CWT group also had no change in body composition or glycemic controls (Karstoft et.al., 2013).

Interval walking training is an effective intervention for type 2 diabetic patients.

Evaluation of The Study

In type 2 diabetes patients, free walking or training programs are highly valued.

One limitation of studies supporting free walking intervention is that only minor benefits were found in diabetic patients (Morton, et al. 2010).

This could indicate that the intensity of such training may be affecting the outcome.

The opposite result was found in high intensity training programs for diabetic patients. However, it was limited due to feasibility issues found by many research (Little et al. 2011, Gillen & Gibala 2013.

These interventions cannot be carried out without the supervision of experts.

Therefore, it was necessary to develop interventions that can improve the health outcomes of diabetic patients as well as be accessible by all adult patients.

Karstoft (2013)’s research is important because it examined the intensity of walking and evaluated the effect of interval walking, which is a repetitive cycle of slow walking and fast walking.

Research in this area focuses on the feasibility and effects of such interventions.

Karstoft (2013) and others proved that IWT is effective in treating diabetic patients. This was based on energy expenditure, improvement of symptoms, and feasibility for the targeted population.

This evidence provides new guidance to consider IWT as an intervention for type 2 diabetic patients.

It’s also applicable to nursing practice, as nurses can use such intervention in support of diabetic patients in primary healthcare to lead a healthy lifestyle.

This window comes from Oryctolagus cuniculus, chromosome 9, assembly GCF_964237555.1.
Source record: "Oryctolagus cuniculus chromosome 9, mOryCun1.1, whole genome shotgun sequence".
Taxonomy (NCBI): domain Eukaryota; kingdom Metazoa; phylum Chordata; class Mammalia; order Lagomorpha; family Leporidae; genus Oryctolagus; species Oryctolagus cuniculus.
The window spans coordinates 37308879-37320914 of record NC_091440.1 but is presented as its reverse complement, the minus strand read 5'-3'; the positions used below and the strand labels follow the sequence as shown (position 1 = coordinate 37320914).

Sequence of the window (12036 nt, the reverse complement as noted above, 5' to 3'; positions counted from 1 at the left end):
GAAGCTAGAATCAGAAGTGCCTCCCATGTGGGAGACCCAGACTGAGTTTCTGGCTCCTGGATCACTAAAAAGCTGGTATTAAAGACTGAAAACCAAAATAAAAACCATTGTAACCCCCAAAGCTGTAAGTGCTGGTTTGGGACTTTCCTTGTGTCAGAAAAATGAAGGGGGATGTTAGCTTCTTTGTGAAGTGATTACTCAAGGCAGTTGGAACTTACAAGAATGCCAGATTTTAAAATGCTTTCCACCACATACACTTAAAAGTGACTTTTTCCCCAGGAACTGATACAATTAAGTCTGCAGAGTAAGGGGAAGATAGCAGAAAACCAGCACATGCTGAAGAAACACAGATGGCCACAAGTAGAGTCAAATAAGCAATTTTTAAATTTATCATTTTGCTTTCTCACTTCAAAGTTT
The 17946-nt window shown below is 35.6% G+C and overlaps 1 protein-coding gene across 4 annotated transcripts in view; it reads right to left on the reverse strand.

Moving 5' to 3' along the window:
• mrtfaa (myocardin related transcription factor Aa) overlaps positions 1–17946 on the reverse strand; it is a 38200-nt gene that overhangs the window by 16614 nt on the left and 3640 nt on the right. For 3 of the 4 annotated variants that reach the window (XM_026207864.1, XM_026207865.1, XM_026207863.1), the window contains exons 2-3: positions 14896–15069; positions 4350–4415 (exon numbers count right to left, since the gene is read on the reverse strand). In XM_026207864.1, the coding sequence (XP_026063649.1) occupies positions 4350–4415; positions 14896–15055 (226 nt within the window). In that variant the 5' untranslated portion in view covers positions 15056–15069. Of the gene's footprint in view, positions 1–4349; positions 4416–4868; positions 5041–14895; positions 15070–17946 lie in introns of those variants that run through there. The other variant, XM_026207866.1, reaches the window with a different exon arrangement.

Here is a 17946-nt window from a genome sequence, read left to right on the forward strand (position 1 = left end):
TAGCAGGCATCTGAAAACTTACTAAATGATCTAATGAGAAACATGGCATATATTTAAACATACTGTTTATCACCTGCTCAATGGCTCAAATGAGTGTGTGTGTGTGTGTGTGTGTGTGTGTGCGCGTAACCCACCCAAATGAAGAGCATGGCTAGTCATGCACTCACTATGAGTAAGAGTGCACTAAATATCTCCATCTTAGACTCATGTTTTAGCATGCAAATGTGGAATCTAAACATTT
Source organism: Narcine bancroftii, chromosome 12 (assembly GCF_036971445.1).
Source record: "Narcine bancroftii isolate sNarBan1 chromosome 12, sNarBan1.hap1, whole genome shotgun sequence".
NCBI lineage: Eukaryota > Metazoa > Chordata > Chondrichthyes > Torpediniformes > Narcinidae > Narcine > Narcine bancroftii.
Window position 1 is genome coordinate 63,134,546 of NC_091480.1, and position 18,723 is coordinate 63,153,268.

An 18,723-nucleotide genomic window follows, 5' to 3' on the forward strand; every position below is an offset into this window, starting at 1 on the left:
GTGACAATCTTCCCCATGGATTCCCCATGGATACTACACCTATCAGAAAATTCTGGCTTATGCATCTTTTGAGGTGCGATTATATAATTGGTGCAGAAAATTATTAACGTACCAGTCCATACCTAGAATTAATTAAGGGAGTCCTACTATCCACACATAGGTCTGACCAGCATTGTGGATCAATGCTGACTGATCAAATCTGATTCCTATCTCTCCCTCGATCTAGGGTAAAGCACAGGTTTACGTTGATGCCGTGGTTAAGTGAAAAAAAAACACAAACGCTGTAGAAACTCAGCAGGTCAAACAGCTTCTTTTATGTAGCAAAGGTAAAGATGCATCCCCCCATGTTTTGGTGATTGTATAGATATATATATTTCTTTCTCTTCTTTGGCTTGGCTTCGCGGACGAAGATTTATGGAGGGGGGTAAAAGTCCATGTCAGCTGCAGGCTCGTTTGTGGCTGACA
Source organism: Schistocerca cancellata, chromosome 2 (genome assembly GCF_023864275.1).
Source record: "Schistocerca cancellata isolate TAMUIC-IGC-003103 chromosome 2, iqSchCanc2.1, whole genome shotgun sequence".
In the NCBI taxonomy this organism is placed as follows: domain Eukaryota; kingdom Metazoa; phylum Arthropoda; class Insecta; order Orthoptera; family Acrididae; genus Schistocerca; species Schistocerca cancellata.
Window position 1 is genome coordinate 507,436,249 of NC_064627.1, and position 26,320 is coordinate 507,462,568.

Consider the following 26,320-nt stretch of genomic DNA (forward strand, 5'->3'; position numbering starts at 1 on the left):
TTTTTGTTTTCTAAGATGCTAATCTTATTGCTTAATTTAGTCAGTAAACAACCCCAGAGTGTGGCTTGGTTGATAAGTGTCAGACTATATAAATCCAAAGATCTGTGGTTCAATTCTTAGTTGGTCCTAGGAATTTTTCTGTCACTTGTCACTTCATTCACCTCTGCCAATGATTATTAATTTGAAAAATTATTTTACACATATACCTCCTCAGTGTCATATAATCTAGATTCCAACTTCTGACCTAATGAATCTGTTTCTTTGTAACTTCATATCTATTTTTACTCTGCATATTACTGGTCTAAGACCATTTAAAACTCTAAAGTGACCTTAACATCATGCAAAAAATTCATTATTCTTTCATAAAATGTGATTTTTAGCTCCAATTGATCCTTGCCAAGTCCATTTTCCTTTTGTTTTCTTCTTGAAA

Sargent, Forrest, and Parker (2012) showed that primary health nurses provide extensive advice on lifestyle changes and chronic disease management.

Nurses can assist diabetic patients by being part of a multidisciplinary primary healthcare team.

This will help prevent diabetes, improve physical fitness, and control glycaemia.

American Diabetes Association.

Diagnosis and classification of diabetes.

Diabetes care 38(Supplement 1), S8-S16.

Is high-intensity training an efficient exercise strategy to improve fitness and health?

Applied Physiology, Nutrition and Metabolism, 3(3), 409-412.

Free-living interval-walking training has been shown to improve glycemic control, body composition, physical fitness, and overall health in type 2 diabetics.

Diabetes Care, 36(2), 228-236.

Training with low-volume, high-intensity intervals reduces hyperglycemia in type 2 diabetics and increases muscle mitochondrial capability.

Journal of applied physiology. 111(6). 1554-1560.

Walking at a heart rate that is prescribed improves cardiorespiratory fitness in type 2 diabetics, but does not improve glycaemic control.

Journal of sports science, 28(1), 95-99.

The systematic review of Nurse-assisted lifestyle interventions in primary healthcare to treat chronic disease risk factors linked with obesity.

Review of obesity, 13(12), 1148-1171.